Appendicitis is the most common reason for emergency abdominal surgery—approximately 300,000 people undergo an appendectomy in the US each year. The advent of laparoscopic surgery has made the procedure safer and reduced complications. However, despite the safety and efficacy of appendectomy, there is still some uncertainty in the healthcare community around the necessity of appendectomy for managing appendicitis.
In a new article in the New England Journal of Medicine, CERTAIN Medical Director Dr. David Flum highlights the case for an “antibiotics-first” approach to treating appendicitis. In this treatment, appendectomy is performed only if the appendicitis is not resolved after a course of antibiotics. This approach has been successful in Navy personnel who developed appendicitis while at sea and did not have access to an operating room. It has also been explored in some small randomized clinical trials in Europe.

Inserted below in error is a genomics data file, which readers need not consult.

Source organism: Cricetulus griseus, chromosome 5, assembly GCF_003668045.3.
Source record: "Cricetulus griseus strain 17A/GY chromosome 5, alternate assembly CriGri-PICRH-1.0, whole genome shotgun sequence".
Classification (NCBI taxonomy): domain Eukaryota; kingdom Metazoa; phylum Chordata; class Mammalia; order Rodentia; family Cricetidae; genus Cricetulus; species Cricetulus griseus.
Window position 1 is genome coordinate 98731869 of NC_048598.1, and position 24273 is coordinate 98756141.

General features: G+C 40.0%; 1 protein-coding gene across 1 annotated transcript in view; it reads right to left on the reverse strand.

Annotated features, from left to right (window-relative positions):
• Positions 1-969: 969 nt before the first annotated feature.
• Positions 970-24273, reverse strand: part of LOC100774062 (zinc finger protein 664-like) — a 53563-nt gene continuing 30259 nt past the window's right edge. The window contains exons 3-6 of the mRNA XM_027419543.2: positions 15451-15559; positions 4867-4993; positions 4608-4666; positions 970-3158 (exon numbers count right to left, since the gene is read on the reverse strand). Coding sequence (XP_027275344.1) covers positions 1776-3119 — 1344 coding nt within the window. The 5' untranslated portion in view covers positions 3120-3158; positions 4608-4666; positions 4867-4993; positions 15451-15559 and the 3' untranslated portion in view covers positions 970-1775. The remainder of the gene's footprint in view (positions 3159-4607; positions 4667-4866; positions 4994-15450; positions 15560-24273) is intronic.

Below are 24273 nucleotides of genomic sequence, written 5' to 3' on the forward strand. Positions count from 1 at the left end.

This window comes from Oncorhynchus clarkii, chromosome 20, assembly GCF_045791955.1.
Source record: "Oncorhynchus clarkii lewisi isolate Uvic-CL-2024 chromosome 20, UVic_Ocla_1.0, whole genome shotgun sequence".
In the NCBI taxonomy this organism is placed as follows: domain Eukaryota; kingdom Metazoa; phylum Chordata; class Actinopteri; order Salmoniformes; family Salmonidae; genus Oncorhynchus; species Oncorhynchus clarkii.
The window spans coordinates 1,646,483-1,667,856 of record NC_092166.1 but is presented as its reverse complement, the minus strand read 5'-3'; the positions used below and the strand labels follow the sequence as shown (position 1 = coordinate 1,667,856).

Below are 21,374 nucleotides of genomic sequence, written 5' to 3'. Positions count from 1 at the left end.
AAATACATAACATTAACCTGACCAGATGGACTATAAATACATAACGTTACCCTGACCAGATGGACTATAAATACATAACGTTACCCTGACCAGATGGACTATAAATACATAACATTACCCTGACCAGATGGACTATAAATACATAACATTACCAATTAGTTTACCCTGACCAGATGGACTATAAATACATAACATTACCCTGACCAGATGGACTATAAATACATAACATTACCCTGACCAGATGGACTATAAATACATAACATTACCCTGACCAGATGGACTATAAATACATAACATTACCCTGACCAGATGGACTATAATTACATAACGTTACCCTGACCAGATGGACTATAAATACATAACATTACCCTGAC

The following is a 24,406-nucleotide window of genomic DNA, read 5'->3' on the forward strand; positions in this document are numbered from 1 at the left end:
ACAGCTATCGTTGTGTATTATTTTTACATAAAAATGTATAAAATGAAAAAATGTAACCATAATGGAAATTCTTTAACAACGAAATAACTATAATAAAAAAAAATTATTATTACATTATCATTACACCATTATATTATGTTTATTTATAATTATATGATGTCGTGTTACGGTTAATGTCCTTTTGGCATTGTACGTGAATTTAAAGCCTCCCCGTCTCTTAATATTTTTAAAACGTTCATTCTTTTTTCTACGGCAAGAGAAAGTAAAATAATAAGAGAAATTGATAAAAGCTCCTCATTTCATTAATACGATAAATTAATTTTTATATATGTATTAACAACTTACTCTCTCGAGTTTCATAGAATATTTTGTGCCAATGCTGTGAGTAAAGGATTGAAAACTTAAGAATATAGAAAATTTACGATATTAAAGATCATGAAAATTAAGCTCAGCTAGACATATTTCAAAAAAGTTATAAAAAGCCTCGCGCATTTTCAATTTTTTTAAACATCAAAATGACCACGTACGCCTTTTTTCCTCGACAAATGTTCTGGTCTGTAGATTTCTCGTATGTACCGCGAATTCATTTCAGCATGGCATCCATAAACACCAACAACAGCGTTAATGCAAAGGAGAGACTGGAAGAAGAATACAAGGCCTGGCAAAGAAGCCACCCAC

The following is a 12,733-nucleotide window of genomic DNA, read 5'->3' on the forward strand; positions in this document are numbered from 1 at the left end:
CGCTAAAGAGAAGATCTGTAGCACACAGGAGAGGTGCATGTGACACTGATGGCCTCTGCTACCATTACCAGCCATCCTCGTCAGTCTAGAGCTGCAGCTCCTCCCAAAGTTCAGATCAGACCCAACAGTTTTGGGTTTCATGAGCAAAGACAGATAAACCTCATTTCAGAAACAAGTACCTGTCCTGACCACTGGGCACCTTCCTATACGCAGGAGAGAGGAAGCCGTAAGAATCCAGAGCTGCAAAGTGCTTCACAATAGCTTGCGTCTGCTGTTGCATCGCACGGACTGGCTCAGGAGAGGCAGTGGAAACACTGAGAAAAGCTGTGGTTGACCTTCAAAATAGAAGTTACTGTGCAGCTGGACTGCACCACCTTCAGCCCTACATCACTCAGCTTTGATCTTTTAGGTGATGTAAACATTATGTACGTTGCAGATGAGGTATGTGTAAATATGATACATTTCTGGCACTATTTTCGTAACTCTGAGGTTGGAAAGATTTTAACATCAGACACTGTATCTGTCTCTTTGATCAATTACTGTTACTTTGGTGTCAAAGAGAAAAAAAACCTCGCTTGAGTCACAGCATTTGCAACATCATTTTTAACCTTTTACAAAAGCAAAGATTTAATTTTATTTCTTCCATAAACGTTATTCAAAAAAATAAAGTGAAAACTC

While Dr. Flum does not advocate for one treatment approach over the other, he contends that an antibiotics-first strategy is an alternative that warrants consideration—particularly for patients who have had prior surgical complications or who might prefer to avoid surgery. Ultimately, Dr. Flum believes large multi-center trials are necessary to better understand the clinical outcomes, cost implications, and patient preferences of an antibiotics-first approach compared to prompt appendectomy.